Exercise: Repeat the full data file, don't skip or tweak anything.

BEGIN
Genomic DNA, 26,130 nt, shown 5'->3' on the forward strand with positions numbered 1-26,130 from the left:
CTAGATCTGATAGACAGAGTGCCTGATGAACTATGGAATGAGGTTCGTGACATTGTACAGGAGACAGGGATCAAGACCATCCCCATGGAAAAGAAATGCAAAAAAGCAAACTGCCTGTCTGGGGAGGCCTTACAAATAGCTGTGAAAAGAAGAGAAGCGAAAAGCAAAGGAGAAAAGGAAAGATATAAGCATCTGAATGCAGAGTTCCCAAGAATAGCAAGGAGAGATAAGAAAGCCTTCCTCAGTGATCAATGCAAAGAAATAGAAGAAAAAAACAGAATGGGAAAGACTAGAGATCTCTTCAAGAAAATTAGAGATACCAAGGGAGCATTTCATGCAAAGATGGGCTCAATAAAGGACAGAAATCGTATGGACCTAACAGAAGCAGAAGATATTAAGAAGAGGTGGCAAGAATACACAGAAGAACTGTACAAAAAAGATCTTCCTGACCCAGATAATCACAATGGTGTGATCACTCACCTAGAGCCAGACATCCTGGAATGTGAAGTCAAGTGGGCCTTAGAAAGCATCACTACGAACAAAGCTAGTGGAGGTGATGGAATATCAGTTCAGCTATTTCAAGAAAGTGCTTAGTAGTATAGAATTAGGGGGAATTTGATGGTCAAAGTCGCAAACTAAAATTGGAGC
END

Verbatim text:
Genomic DNA, 26,130 nt, shown 5'->3' on the forward strand with positions numbered 1-26,130 from the left:
CTAGATCTGATAGACAGAGTGCCTGATGAACTATGGAATGAGGTTCGTGACATTGTACAGGAGACAGGGATCAAGACCATCCCCATGGAAAAGAAATGCAAAAAAGCAAACTGCCTGTCTGGGGAGGCCTTACAAATAGCTGTGAAAAGAAGAGAAGCGAAAAGCAAAGGAGAAAAGGAAAGATATAAGCATCTGAATGCAGAGTTCCCAAGAATAGCAAGGAGAGATAAGAAAGCCTTCCTCAGTGATCAATGCAAAGAAATAGAAGAAAAAAACAGAATGGGAAAGACTAGAGATCTCTTCAAGAAAATTAGAGATACCAAGGGAGCATTTCATGCAAAGATGGGCTCAATAAAGGACAGAAATCGTATGGACCTAACAGAAGCAGAAGATATTAAGAAGAGGTGGCAAGAATACACAGAAGAACTGTACAAAAAAGATCTTCCTGACCCAGATAATCACAATGGTGTGATCACTCACCTAGAGCCAGACATCCTGGAATGTGAAGTCAAGTGGGCCTTAGAAAGCATCACTACGAACAAAGCTAGTGGAGGTGATGGAATATCAGTTCAGCTATTTCAAGAAAGTGCTTAGTAGTATAGAATTAGGGGGAATTTGATGGTCAAAGTCGCAAACTAAAATTGGAGC